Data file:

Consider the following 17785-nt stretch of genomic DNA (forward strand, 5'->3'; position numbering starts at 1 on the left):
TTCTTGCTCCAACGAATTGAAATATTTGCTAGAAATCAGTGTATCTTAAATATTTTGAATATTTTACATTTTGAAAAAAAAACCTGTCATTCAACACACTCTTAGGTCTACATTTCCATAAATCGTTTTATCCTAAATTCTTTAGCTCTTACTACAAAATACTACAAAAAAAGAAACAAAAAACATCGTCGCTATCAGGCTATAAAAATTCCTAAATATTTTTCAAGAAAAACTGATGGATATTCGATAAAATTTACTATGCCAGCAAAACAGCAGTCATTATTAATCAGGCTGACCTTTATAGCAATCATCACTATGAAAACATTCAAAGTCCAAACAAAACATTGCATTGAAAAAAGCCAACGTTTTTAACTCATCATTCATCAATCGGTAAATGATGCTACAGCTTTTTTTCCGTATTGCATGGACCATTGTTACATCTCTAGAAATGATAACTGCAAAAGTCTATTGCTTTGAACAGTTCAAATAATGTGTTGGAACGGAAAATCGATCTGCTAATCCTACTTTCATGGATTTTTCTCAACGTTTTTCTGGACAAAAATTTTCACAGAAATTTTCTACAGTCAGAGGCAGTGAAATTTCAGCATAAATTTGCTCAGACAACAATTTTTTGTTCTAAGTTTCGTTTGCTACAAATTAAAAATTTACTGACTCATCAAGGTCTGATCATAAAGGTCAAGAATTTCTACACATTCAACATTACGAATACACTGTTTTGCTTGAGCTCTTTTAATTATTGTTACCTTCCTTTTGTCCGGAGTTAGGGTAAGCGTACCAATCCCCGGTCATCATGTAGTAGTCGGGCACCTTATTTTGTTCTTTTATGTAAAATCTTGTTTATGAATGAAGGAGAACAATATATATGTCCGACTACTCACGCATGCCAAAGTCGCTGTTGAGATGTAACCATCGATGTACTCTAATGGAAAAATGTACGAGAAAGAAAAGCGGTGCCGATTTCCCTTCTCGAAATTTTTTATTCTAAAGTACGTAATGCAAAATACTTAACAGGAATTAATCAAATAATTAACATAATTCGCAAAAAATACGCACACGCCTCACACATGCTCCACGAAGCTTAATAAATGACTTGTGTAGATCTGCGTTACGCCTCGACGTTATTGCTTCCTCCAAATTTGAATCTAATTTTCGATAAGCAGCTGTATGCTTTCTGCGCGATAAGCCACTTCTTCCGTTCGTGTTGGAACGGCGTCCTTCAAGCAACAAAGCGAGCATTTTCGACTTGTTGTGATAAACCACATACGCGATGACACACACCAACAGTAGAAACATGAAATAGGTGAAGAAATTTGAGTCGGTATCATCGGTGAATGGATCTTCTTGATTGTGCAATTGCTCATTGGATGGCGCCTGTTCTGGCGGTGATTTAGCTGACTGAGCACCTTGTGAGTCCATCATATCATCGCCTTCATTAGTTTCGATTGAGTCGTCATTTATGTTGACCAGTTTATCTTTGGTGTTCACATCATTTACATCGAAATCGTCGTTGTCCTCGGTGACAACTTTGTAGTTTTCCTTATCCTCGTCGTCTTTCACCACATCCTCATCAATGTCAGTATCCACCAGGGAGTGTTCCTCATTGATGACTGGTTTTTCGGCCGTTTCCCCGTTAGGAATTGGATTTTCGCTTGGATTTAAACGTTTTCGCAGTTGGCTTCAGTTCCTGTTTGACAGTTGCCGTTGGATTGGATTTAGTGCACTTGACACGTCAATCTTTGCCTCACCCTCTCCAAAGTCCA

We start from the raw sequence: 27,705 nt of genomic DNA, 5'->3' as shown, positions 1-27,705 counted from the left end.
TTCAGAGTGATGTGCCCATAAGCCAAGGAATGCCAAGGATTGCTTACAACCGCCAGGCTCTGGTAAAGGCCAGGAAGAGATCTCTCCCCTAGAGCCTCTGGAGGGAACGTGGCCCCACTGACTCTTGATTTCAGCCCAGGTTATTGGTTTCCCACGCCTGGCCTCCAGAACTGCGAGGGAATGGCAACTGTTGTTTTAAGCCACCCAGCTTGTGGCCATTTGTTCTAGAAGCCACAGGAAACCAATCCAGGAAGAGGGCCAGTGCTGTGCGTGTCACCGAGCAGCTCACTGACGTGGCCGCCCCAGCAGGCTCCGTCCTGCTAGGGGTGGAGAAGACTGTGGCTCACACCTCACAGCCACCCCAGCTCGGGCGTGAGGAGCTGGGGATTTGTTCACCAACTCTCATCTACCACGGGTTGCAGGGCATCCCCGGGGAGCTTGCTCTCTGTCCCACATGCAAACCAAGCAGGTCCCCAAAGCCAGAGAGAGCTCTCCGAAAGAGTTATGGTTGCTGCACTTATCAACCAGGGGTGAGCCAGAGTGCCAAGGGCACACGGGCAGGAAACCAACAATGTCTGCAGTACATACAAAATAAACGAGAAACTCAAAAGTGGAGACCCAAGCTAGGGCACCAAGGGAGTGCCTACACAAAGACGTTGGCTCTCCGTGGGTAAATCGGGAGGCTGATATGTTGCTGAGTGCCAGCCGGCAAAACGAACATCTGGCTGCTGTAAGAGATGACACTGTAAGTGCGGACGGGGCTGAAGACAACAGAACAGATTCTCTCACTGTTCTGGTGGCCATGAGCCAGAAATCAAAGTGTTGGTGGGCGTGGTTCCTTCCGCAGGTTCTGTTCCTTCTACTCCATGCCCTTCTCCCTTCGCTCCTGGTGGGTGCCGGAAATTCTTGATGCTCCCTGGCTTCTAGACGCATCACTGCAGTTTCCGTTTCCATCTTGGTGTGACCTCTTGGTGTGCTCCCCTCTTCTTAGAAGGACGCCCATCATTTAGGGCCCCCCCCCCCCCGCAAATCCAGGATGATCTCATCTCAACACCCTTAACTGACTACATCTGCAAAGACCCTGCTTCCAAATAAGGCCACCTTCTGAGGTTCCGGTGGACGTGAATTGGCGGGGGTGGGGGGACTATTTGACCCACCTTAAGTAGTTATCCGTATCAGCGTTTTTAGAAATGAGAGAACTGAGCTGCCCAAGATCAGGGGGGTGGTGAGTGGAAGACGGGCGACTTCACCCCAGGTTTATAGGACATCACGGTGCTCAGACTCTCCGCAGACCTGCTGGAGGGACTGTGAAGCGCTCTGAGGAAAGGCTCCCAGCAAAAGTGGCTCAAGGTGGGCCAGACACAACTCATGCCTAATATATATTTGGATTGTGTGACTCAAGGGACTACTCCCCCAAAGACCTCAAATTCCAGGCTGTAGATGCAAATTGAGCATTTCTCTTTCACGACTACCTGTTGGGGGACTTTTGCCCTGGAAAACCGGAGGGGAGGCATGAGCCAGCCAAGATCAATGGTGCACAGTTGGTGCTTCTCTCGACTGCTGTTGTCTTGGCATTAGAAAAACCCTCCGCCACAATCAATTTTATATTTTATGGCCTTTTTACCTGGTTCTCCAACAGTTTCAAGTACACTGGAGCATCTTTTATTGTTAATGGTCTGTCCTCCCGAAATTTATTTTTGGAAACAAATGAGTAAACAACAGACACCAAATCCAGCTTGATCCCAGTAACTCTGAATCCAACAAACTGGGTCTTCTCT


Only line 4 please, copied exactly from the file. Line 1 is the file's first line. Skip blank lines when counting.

TTCAGAGTGATGTGCCCATAAGCCAAGGAATGCCAAGGATTGCTTACAACCGCCAGGCTCTGGTAAAGGCCAGGAAGAGATCTCTCCCCTAGAGCCTCTGGAGGGAACGTGGCCCCACTGACTCTTGATTTCAGCCCAGGTTATTGGTTTCCCACGCCTGGCCTCCAGAACTGCGAGGGAATGGCAACTGTTGTTTTAAGCCACCCAGCTTGTGGCCATTTGTTCTAGAAGCCACAGGAAACCAATCCAGGAAGAGGGCCAGTGCTGTGCGTGTCACCGAGCAGCTCACTGACGTGGCCGCCCCAGCAGGCTCCGTCCTGCTAGGGGTGGAGAAGACTGTGGCTCACACCTCACAGCCACCCCAGCTCGGGCGTGAGGAGCTGGGGATTTGTTCACCAACTCTCATCTACCACGGGTTGCAGGGCATCCCCGGGGAGCTTGCTCTCTGTCCCACATGCAAACCAAGCAGGTCCCCAAAGCCAGAGAGAGCTCTCCGAAAGAGTTATGGTTGCTGCACTTATCAACCAGGGGTGAGCCAGAGTGCCAAGGGCACACGGGCAGGAAACCAACAATGTCTGCAGTACATACAAAATAAACGAGAAACTCAAAAGTGGAGACCCAAGCTAGGGCACCAAGGGAGTGCCTACACAAAGACGTTGGCTCTCCGTGGGTAAATCGGGAGGCTGATATGTTGCTGAGTGCCAGCCGGCAAAACGAACATCTGGCTGCTGTAAGAGATGACACTGTAAGTGCGGACGGGGCTGAAGACAACAGAACAGATTCTCTCACTGTTCTGGTGGCCATGAGCCAGAAATCAAAGTGTTGGTGGGCGTGGTTCCTTCCGCAGGTTCTGTTCCTTCTACTCCATGCCCTTCTCCCTTCGCTCCTGGTGGGTGCCGGAAATTCTTGATGCTCCCTGGCTTCTAGACGCATCACTGCAGTTTCCGTTTCCATCTTGGTGTGACCTCTTGGTGTGCTCCCCTCTTCTTAGAAGGACGCCCATCATTTAGGGCCCCCCCCCCCCCGCAAATCCAGGATGATCTCATCTCAACACCCTTAACTGACTACATCTGCAAAGACCCTGCTTCCAAATAAGGCCACCTTCTGAGGTTCCGGTGGACGTGAATTGGCGGGGGTGGGGGGACTATTTGACCCACCTTAAGTAGTTATCCGTATCAGCGTTTTTAGAAATGAGAGAACTGAGCTGCCCAAGATCAGGGGGGTGGTGAGTGGAAGACGGGCGACTTCACCCCAGGTTTATAGGACATCACGGTGCTCAGACTCTCCGCAGACCTGCTGGAGGGACTGTGAAGCGCTCTGAGGAAAGGCTCCCAGCAAAAGTGGCTCAAGGTGGGCCAGACACAACTCATGCCTAATATATATTTGGATTGTGTGACTCAAGGGACTACTCCCCCAAAGACCTCAAATTCCAGGCTGTAGATGCAAATTGAGCATTTCTCTTTCACGACTACCTGTTGGGGGACTTTTGCCCTGGAAAACCGGAGGGGAGGCATGAGCCAGCCAAGATCAATGGTGCACAGTTGGTGCTTCTCTCGACTGCTGTTGTCTTGGCATTAGAAAAACCCTCCGCCACAATCAATTTTATATTTTATGGCCTTTTTACCTGGTTCTCCAACAGTTTCAAGTACACTGGAGCATCTTTTATTGTTAATGGTCTGTCCTCCCGAAATTTATTTTTGGAAACAAATGAGTAAACAACAGACACCAAATCCAGCTTGATCCCAGTAACTCTGAATCCAACAAACTGGGTCTTCTCT